Interesting idea- but the line-ups (sorry, queues!) at British post offices are horrid at the best of times; do we really want to add beer into the mix?
Thursday, 14 May 2009
This off-the-cuff remark made by a member of Pakistan's National Assembly, although partly flippant, is actually a serious reminder of the nature of the enemy being fought by the military in Pakistan. Instead of being a uniform set of religious believers, the Taliban is instead a collection of fighters (many of them foreign) that possess varying levels of extremist ideology. In many cases, local "land mafias" have simply adopted the Taliban brand name in order to bolster their regional power grab. These local warlords play upon fear and a deep mistrust of Pakistan's government and military - effects which are particularly pronounced in regions that lack law & order, literacy, or adequate levels of nutrition and health services.
Understanding this as largely a set of human problems, rather than simply military ones, is a nuance that is often lost in the recent media reports of violence in and around the Swat valley. A growing majority of Pakistan's population want the Taliban thrown out, but the problem lies in the government's lack of capacity to provide credible alternatives - once the shells stop exploding, that is where the international community should focus their efforts.
Wednesday, 13 May 2009
1) Attending a Sachs lecture is like attending church/mosque/synagogue: it reminds you of all the things you should be doing, but aren't. You walk away with a slightly stronger conviction that you will try harder this time, but knowing all the while that reality will get in the way.
2) Sachs has completed a remarkable intellectual shift in his career. He began with pro-market/small-government "shock therapy" policy recommendations that were tested in post-communist Poland, Bolivia and Russia. Now, two decades later, Sachs' idea of a model society is Sweden with its 50% tax rate. Indeed, most of his lecture focused around how America needs more (and better) government. I was already well aware of this shift, but it was still fascinating to hear it spoken so plainly.
(As a side-note, one of my undergrad econ TAs suggested that this was the best way to make a name for yourself in economics: start by espousing rigid pro-market theories, then gradually moderate your work to the center or left side of the spectrum. I wonder if that still holds true.)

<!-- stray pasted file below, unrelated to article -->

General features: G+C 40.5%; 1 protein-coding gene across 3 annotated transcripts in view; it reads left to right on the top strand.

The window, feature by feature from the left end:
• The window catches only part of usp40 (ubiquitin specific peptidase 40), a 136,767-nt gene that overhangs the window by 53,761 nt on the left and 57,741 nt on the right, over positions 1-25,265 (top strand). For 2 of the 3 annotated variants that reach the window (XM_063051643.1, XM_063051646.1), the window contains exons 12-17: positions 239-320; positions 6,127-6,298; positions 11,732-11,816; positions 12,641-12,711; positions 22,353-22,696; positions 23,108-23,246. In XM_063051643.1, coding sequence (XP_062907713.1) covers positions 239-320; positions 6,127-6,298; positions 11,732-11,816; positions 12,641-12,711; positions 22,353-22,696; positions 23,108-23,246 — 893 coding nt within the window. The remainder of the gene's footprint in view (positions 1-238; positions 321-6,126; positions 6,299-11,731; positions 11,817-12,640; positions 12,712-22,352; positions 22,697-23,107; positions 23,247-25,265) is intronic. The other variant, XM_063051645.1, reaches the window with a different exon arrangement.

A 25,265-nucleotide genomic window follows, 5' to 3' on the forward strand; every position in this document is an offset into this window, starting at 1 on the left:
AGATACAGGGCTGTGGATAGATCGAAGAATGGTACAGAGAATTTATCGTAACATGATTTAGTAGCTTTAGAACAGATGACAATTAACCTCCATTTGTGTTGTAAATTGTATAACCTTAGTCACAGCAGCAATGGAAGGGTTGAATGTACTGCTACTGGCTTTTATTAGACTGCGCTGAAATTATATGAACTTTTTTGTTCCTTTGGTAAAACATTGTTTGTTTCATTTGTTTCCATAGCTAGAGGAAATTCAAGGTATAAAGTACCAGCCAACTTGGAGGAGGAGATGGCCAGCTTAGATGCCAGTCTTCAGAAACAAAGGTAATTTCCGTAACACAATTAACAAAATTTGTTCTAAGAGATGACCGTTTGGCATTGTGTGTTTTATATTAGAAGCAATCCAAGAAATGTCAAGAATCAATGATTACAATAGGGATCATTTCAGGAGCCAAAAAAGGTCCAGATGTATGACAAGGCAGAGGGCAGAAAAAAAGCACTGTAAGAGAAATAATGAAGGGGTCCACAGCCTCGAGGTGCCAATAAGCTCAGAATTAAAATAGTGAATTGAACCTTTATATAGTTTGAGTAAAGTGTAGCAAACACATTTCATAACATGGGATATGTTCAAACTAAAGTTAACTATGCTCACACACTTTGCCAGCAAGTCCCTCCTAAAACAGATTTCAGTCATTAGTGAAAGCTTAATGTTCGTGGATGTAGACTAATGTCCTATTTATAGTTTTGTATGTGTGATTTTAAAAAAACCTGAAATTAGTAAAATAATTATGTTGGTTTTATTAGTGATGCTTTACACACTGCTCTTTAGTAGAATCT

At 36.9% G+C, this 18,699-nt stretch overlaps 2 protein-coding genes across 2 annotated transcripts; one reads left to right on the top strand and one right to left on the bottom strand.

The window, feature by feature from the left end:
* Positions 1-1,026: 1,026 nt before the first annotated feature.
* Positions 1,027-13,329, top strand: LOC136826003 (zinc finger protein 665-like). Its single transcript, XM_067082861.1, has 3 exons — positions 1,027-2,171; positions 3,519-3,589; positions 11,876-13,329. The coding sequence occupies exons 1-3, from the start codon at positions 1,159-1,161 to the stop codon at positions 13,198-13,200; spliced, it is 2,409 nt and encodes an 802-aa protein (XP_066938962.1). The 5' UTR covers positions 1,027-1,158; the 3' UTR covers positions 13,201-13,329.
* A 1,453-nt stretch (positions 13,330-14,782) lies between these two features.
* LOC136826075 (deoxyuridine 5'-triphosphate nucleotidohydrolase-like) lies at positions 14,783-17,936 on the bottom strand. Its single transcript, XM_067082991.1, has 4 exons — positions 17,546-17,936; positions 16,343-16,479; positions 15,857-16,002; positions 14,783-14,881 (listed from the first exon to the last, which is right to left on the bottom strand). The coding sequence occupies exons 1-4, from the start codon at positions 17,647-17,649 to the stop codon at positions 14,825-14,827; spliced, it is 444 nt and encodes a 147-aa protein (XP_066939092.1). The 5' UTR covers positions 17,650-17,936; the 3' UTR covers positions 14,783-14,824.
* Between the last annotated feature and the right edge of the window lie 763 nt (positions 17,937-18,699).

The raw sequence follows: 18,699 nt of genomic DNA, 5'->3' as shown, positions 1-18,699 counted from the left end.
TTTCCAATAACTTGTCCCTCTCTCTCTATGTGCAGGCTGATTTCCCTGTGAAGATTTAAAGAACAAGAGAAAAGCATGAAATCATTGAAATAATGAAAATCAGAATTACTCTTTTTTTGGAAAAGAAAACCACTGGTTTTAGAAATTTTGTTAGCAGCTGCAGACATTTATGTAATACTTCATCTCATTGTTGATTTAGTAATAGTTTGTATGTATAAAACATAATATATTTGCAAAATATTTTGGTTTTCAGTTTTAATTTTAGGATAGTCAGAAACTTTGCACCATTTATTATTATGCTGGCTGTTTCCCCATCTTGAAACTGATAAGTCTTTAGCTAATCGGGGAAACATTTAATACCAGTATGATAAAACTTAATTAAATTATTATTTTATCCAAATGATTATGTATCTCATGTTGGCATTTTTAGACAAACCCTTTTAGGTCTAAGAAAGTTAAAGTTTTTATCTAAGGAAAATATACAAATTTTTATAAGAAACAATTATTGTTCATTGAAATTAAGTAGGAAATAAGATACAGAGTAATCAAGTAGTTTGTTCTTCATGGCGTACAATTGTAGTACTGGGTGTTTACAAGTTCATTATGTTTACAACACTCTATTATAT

3) Someone in the audience pointed out that the main themes of Sachs' talk were identical to those put forward by J.K. Galbraith in his 1958 book The Affluent Society - that is to say, even as the private sector has grown rich in recent decades, the wealth of the public sphere (in America) has not kept pace. This trend has created widening income disparities, crumbling infrastructure, a weakened welfare state, etc. It's interesting to see how we've returned to the very same debate 50 years later, and attitudes haven't really changed much.
4) While I don't agree with all of Jeff Sachs' priorities, his overall point was dead on: we cannot treat this crisis like an ordinary dip in the business cycle. Policies with short-run horizons that are designed to bring our financial markets back to normal are doomed to fail: "normal" was the problem, and we should not attempt to re-create it.
-While the financial markets are cautiously optimistic the US economy may be stabilizing, some prominent figures are still anticipating Armageddon: John Taylor, of Taylor Rule fame, thinks the Fed is dangerously loose with its monetary policy and has "caused, prolonged, and worsened" the financial crisis. He challenges the Fed's assurances that it can quickly shrink its balance sheet to prevent an inflationary tsunami on the upswing. In a potent dose of IPE, he points to the likely, and severe, political constraints such steps would face. If Taylor is correct, the Fed has little room left to stimulate credit/growth before a rapid, and sharp, tightening of monetary policy is necessary. A second alarm has been sounded by David Walker, formerly director of the Government Accountability Office, who warns the US' triple-A credit rating is at serious risk. He identifies two primary risk factors: health care reform and poor post-crisis fiscal constraints. Walker acknowledges that health care reform is critical to correcting the country's fiscal imbalance and driving down the cost to individuals, but contends that we should focus on reforming the massively unfunded liabilities we are already living with, namely Medicare. Second, like Taylor he worries that political constraints will limit the political will to impose fiscal discipline after the flood. There's also that tricky little issue of tax increases.
-In an admittedly lightweight piece for Vanity Fair.com, Matt Pressman identifies four reasons why Newsweek and Time will never be The Economist. The US newsweeklies are looking to the emulate the print media's shining star, a sentiment so widely held in the industry that Pressman likens it to the ever-present "10 secrets to perfect abs." While the analysis could be much better, the article does identify a critical gap in the US media landscape, intelligent international affairs reporting, and in a way challenges the print media's death knell. There are publications, like The Economist and FT, both of which have seen US circulation numbers steadily rising over the past decade, who are still growing amidst print's great decline. While Pressman is correct that "do as The Economist does" has become an industry cliche rarely realized in circulation or quality, he is wrong to suggest that The Economist's reporting/analysis/"snob appeal" cannot be emulated. Much of the US media talks to Americans like they are their worst stereotype: isolated, ignorant, superficial and uninterested in the world around them. Newsweek and Time should thus be applauded, not mocked, in their efforts to emulate The Economist, whether ultimately viable or not. A final point: is it a coincidence that thriving print publications are seemingly all British?